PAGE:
Linda Yueh, What Would the Great Economists Do?: How Twelve Brilliant Minds Would Solve Today’s Biggest Problems. Think of this as the updated Heilbroner.
John Blair’s Building Anglo-Saxon England is a remarkable look at the archaeological and historical evidence on what went on before 9th century A.D. This is not a book of irresponsible generalizations.
Sebastian Edwards has a new, forthcoming book American Default: The Untold Story of FDR, the Supreme Court, and the Battle Over Gold.
Adam Winkler, We the Corporations: How American Businesses Won Their Civil Rights, is a useful and readable treatment of the history of how businesses acquired various kinds of “personhood.”
Michael J. Piore and Andrew Schrank, Root-Cause Regulation: Protecting Work and Workers in the Twenty-First Century is an interesting book, written under the premise that the Continental model of labor safety and labor market regulation is a good thing, including for Latin America.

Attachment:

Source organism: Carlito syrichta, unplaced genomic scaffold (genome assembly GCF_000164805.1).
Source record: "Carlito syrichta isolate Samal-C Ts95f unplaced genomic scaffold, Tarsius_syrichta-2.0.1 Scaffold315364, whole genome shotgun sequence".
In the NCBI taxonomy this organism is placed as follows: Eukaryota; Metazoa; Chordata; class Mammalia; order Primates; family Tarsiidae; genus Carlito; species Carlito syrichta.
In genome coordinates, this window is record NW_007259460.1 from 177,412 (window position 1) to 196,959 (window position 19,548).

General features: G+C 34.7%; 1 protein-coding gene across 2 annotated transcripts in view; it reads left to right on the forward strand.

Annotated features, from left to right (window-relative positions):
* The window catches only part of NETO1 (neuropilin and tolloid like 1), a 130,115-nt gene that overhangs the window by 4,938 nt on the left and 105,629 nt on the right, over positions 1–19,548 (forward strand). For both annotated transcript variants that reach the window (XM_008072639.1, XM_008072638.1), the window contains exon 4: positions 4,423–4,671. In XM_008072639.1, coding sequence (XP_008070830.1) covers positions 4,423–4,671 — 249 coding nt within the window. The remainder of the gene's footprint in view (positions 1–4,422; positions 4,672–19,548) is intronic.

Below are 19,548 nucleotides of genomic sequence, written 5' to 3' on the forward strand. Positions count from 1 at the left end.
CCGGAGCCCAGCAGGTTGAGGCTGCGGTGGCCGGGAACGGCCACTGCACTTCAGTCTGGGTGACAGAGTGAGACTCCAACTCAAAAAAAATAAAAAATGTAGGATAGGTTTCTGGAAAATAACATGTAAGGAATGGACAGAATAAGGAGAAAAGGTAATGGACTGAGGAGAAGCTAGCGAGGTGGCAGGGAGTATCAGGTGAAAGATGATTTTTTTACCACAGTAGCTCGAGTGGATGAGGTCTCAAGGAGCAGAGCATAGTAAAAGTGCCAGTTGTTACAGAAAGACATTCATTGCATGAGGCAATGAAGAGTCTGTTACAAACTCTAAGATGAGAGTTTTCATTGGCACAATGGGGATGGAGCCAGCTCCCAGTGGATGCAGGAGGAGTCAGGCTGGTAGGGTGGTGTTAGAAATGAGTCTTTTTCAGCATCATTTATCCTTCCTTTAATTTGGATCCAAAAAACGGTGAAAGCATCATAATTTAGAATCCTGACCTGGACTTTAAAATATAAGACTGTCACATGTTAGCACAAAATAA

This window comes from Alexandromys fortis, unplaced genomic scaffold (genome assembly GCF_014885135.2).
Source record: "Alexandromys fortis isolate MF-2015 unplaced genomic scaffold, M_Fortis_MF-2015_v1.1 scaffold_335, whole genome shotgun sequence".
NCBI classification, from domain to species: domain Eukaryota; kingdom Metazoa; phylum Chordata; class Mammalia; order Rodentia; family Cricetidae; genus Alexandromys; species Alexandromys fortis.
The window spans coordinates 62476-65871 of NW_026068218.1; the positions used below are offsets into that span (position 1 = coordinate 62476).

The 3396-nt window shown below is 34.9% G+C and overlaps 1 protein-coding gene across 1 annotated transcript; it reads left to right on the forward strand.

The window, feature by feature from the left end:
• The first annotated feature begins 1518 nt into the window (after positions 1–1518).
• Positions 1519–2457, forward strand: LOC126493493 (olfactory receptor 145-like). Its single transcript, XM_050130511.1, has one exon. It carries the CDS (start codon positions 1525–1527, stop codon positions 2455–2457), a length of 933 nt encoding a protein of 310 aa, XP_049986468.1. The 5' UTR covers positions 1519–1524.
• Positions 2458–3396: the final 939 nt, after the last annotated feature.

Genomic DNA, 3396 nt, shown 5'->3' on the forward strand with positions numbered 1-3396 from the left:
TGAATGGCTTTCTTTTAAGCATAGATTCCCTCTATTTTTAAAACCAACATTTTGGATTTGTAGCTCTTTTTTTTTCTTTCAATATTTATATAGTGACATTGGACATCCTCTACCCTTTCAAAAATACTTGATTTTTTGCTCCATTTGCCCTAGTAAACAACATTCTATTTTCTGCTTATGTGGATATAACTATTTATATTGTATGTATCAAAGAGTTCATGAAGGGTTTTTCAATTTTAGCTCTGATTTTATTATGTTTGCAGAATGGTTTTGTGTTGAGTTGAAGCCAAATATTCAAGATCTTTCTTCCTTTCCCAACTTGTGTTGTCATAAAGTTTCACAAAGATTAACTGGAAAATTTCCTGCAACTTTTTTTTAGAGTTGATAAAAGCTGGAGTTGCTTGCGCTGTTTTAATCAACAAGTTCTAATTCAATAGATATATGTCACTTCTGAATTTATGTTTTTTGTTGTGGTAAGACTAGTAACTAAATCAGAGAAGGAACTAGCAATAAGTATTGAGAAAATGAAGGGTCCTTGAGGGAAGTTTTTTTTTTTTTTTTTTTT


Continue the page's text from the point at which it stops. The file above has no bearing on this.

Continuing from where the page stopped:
David C. Engerman, The Price of Aid: The Economic Cold War in India.
I have only browsed Fawaz A. Gerges, Making the Arab World: Nasser, Qutb, and the Clash that Shaped the Middle East, but it looks quite good.
Ge Zhaoguang, What is China?: Territory Ethnicity Culture & History is the result of a China scholar considering all the questions suggested in the subtitle. I was not ever astonished, but it is about time we all read more books by the Chinese about China.
Self-recommending is Richard Sylla and David J. Cowen, Alexander Hamilton on Finance, Credit, and Debt.
I spotted several intellectual and emotional fallacies in Zadie Smith’s Feel Free: Essays.